Example 2: In the case that you have a custom step, which has a tool that runs many rendering commands, you can use Profile XML not only to distribute the rendering but also to intercept the tool that spawns the rendering processes. In this case, you can expand IncrediBuild’s Profile XML, as described below, to control and also accelerate and distribute custom steps, rules, and events.
You can integrate Profile XML file into Visual Studio 2010 and later, provided that you have the appropriate package (Dev Tools (see IncrediBuild for Dev Tools) or Make and Other Build Tools (see IncrediBuild for Make and Other Build Tools)). Integrating Profile XML enables you to have complete control on the way IncrediBuild treats the custom tools.
By default, custom steps, exec tasks, and special build tools are not distributed to remote agents.
In order to allow IncrediBuild to distribute and manage these tasks, an XML file should be used based on IncrediBuild's Automatic Interception interface.
There are two ways in which a profile.xml file can be used in order to manage such tasks:
- In the IncrediBuild BuildConsole command, use the /profile directive to specify a profile for IncrediBuild to use: /profile=[profile_file_name].xml (without the square brackets characters).
- If you are building from within the Visual Studio IDE or would like your solution to have a default profile to use (per solution), create [solution_folder]\[solution_name].ib_profile.xml profile xml file. This profile will be automatically loaded by IncrediBuild in case that no profile file was specified with the /profile=[profile_file_name].xml switch.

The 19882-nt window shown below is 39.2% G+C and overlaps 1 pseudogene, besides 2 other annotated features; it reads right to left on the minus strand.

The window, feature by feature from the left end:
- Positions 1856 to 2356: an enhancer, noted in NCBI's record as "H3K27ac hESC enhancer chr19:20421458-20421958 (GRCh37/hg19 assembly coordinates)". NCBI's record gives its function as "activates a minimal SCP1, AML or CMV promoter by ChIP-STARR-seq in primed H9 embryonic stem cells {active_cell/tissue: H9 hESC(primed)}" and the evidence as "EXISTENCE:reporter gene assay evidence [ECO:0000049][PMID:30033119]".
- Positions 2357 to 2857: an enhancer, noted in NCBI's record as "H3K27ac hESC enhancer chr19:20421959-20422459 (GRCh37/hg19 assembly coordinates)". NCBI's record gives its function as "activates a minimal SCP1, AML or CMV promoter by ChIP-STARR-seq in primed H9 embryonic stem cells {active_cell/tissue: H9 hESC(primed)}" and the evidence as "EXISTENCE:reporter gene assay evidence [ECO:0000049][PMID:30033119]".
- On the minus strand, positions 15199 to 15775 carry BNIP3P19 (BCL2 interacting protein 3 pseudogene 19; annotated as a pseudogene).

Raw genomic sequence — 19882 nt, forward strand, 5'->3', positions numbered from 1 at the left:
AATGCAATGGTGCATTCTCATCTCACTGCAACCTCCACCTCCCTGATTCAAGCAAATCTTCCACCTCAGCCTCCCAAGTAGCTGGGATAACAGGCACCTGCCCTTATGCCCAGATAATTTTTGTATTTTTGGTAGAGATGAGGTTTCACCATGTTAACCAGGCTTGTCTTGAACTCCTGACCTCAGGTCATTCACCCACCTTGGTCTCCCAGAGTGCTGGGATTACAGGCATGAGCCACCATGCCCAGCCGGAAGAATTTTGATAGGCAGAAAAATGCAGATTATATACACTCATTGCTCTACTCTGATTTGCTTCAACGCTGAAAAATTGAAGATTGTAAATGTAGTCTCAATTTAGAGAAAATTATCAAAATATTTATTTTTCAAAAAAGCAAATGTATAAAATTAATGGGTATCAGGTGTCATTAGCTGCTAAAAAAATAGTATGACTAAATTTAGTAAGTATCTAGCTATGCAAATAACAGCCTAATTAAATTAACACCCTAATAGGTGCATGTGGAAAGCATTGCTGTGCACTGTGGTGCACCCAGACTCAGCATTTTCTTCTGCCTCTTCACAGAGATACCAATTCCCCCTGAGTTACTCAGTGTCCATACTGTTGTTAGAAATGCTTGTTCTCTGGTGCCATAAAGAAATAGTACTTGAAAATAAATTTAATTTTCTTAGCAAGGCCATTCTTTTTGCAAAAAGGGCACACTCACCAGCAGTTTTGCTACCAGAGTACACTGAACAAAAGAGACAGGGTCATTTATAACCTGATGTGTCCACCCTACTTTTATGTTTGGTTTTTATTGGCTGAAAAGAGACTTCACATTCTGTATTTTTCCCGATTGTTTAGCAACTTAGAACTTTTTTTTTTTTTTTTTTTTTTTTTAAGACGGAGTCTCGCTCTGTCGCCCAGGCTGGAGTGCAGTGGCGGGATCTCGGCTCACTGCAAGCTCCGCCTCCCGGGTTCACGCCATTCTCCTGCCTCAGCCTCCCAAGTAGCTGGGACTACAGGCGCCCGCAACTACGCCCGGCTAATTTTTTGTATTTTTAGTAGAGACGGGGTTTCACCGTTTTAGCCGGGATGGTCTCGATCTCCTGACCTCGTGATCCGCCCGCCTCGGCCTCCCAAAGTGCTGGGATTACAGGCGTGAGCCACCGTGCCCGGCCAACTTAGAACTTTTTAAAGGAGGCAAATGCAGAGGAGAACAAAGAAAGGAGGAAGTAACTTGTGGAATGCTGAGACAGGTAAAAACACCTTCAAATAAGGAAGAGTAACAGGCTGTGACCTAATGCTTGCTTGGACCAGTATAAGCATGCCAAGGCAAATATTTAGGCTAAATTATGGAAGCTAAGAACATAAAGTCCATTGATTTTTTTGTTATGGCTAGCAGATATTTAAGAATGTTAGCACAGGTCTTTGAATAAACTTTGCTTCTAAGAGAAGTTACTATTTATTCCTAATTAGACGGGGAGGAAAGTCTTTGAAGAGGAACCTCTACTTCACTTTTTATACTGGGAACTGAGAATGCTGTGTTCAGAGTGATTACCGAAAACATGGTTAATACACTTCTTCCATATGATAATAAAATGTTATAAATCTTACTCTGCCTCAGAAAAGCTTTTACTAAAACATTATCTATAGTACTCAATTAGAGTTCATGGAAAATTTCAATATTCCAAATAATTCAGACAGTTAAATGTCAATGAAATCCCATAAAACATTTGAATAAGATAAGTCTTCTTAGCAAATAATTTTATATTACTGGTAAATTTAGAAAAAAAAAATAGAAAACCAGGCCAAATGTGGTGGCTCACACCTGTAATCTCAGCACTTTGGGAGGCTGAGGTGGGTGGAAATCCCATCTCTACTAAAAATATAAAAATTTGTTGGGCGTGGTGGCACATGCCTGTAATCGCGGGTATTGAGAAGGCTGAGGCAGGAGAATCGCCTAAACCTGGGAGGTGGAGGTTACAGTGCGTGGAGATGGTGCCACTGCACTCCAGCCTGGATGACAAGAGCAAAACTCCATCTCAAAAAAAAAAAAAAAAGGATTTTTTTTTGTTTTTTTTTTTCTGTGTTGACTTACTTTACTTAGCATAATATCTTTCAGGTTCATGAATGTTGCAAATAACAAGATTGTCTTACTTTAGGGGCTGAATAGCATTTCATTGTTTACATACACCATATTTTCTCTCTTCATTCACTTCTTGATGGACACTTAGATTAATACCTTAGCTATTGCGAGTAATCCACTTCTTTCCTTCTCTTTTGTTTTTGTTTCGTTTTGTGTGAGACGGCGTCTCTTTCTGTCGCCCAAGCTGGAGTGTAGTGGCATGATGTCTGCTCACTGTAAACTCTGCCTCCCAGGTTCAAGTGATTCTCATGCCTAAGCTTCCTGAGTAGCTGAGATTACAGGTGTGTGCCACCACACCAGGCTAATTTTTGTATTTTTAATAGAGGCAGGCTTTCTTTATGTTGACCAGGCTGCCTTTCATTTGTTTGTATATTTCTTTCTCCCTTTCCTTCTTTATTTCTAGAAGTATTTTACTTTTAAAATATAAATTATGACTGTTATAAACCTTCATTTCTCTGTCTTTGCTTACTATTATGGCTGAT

Note: If your Custom Build Steps and Build Events appear as a single task (single bar in the build monitor labeled “IBCustomStep” ) after adding the profile.xml file, please change the registry value CustomStepVs10Support from the default “1” to “0” under the HKEY_LOCAL_MACHINE\SOFTWARE\Wow6432Node\Xoreax\IncrediBuild\Builder registry key.
Parallelization of Custom Build tools and custom build rules using the .ib_profile.xml
Visual Studio 2010 and newer versions use the MSBuild engine which executes all custom build tools and custom build rules within the context of a single project in a sequential manner – on a single CPU core
For example, in the following scenario: A custom build tool running moc.exe (as in the GUI SDK QT) will be executed in a sequential manner in project A for each file that needs to be generated.
Specifying in your IncrediBuild profile a tool name (the process name – moc.exe) with the AllowPredictedBatch option will instruct IncrediBuild to execute these moc tools in parallel resulting in a significant performance boost.
Since the tool will run in a parallel manner, it can also be configured to be distributed to remote machines (please see XML sample below).
Note that the tools that can be safely accelerated with this feature must have the following characteristics:
1) Two Instances of the executable will not attempt to write to the same file (e.g. output file, log file)
2) None of the instances of the executable should be dependent on anything that the other instances do. (e.g one instance does not depend on the output file of another instance, none of the instances deletes any files or folders the other instances use).
Parallelization will be applied on the defined tools up to the point where a different executable will be invoked (CL, LINK or anything else).
To use the feature add AllowPredictedBatch="true" tool tag to your solution’s .ib_profile.xml
If your solution name file is my_solution.sln, and you would like to parallelize and distribute moc.exe execution, add the file my_solution.ib_profile.xml to the folder where my_solution.sln resides – this will apply the profile to any build of this solution ran from within the IDE. Alternatively, if building from the command line, you can use the “/profile” switch to specify the profile file:
Buildconsole my_solution.sln /rebuild /cfg=”debug|win32” /profile=”my_solution.ib_profile.xml”
Example contents of my_solution.ib_profile.xml:
<?xml version="1.0" encoding="UTF-8" standalone="no" ?>
<Tool Filename="moc" AllowRemote="true" AllowPredictedBatch="true"/>
Visual Studio Reference: